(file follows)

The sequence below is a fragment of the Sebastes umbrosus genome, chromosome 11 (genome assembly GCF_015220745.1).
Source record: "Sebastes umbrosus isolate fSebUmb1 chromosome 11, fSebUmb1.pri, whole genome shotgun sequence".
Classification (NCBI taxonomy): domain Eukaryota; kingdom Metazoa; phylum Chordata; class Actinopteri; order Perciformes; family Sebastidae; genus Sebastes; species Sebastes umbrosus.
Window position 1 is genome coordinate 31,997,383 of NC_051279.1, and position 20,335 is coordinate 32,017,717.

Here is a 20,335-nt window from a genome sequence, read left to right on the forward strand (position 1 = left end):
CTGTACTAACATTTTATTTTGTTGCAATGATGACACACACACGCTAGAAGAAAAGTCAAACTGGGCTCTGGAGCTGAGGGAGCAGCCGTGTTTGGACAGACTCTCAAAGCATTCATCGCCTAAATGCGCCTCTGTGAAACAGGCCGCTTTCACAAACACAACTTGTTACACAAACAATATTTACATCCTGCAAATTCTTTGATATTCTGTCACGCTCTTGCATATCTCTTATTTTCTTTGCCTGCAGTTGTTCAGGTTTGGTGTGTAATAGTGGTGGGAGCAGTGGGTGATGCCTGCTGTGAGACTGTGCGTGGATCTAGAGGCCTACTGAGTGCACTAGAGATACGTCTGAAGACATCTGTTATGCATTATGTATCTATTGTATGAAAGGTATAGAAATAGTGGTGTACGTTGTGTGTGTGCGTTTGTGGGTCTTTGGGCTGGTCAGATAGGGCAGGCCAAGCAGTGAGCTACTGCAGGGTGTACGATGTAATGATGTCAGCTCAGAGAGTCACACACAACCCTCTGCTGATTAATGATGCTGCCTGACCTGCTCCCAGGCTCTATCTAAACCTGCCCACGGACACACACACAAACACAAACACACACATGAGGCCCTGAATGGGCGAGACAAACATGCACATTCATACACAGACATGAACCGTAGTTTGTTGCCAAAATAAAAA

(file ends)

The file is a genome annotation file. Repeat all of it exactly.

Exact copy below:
The sequence below is a fragment of the Sebastes umbrosus genome, chromosome 11 (genome assembly GCF_015220745.1).
Source record: "Sebastes umbrosus isolate fSebUmb1 chromosome 11, fSebUmb1.pri, whole genome shotgun sequence".
Classification (NCBI taxonomy): domain Eukaryota; kingdom Metazoa; phylum Chordata; class Actinopteri; order Perciformes; family Sebastidae; genus Sebastes; species Sebastes umbrosus.
Window position 1 is genome coordinate 31,997,383 of NC_051279.1, and position 20,335 is coordinate 32,017,717.

Here is a 20,335-nt window from a genome sequence, read left to right on the forward strand (position 1 = left end):
CTGTACTAACATTTTATTTTGTTGCAATGATGACACACACACGCTAGAAGAAAAGTCAAACTGGGCTCTGGAGCTGAGGGAGCAGCCGTGTTTGGACAGACTCTCAAAGCATTCATCGCCTAAATGCGCCTCTGTGAAACAGGCCGCTTTCACAAACACAACTTGTTACACAAACAATATTTACATCCTGCAAATTCTTTGATATTCTGTCACGCTCTTGCATATCTCTTATTTTCTTTGCCTGCAGTTGTTCAGGTTTGGTGTGTAATAGTGGTGGGAGCAGTGGGTGATGCCTGCTGTGAGACTGTGCGTGGATCTAGAGGCCTACTGAGTGCACTAGAGATACGTCTGAAGACATCTGTTATGCATTATGTATCTATTGTATGAAAGGTATAGAAATAGTGGTGTACGTTGTGTGTGTGCGTTTGTGGGTCTTTGGGCTGGTCAGATAGGGCAGGCCAAGCAGTGAGCTACTGCAGGGTGTACGATGTAATGATGTCAGCTCAGAGAGTCACACACAACCCTCTGCTGATTAATGATGCTGCCTGACCTGCTCCCAGGCTCTATCTAAACCTGCCCACGGACACACACACAAACACAAACACACACATGAGGCCCTGAATGGGCGAGACAAACATGCACATTCATACACAGACATGAACCGTAGTTTGTTGCCAAAATAAAAA